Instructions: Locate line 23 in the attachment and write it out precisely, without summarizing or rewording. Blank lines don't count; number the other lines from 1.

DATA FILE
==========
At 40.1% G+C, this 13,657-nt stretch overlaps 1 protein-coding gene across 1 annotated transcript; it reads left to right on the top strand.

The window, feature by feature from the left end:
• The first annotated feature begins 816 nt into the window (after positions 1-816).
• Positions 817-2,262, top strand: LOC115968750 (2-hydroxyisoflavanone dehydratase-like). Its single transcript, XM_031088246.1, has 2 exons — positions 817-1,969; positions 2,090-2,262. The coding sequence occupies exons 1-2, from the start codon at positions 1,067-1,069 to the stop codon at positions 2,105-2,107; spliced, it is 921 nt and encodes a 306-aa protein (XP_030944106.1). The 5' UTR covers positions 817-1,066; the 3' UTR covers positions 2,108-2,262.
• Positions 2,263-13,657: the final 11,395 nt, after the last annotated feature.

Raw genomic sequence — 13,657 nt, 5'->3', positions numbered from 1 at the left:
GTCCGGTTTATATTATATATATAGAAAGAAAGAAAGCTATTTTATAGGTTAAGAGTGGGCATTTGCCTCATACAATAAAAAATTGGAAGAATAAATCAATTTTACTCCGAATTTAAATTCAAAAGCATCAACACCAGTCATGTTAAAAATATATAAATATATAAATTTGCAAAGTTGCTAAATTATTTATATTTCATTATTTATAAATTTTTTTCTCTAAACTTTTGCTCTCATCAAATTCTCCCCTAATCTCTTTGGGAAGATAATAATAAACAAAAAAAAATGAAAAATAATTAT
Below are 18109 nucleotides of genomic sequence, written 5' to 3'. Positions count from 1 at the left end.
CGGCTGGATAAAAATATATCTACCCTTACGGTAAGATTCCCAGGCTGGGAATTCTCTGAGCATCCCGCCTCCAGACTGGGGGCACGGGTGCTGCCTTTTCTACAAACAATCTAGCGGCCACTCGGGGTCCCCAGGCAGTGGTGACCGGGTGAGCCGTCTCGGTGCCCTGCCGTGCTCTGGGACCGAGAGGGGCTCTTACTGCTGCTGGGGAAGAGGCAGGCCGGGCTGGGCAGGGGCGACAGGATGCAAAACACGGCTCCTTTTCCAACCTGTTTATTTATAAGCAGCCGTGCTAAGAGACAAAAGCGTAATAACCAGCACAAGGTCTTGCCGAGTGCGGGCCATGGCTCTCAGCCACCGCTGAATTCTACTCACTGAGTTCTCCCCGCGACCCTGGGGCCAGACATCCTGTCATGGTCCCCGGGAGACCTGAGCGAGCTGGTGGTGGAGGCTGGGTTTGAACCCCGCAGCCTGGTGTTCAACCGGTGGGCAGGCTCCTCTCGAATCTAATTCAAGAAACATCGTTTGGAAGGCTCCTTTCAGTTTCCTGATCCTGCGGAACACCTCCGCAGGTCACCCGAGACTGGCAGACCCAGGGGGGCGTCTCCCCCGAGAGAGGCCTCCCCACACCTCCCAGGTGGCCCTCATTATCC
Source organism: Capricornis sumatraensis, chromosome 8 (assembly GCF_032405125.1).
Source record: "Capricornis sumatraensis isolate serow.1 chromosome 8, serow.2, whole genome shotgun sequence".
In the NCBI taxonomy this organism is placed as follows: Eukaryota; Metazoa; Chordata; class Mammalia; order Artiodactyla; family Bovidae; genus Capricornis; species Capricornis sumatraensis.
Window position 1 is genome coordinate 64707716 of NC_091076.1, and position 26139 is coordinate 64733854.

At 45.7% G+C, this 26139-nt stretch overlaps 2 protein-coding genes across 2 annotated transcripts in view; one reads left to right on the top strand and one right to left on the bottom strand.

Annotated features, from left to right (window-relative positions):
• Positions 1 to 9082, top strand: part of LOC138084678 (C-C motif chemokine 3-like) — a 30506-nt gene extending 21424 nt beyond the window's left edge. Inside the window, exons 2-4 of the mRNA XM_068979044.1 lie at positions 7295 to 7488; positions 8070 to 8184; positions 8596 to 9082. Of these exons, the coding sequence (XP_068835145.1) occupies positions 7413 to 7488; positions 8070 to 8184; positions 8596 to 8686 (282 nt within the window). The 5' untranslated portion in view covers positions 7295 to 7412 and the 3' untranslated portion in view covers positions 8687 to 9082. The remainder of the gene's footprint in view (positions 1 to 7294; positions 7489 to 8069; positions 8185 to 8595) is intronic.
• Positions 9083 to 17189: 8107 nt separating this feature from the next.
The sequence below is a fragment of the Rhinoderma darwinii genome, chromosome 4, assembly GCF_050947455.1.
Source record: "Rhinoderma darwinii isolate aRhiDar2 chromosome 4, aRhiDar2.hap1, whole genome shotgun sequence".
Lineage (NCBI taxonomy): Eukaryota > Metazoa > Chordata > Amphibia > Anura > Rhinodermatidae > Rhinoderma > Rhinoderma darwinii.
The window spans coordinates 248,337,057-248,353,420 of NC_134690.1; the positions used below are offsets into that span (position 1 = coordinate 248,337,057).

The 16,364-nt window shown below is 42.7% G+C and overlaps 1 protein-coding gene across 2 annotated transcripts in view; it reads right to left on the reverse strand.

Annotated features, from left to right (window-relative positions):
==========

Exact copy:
Annotated features, from left to right (window-relative positions):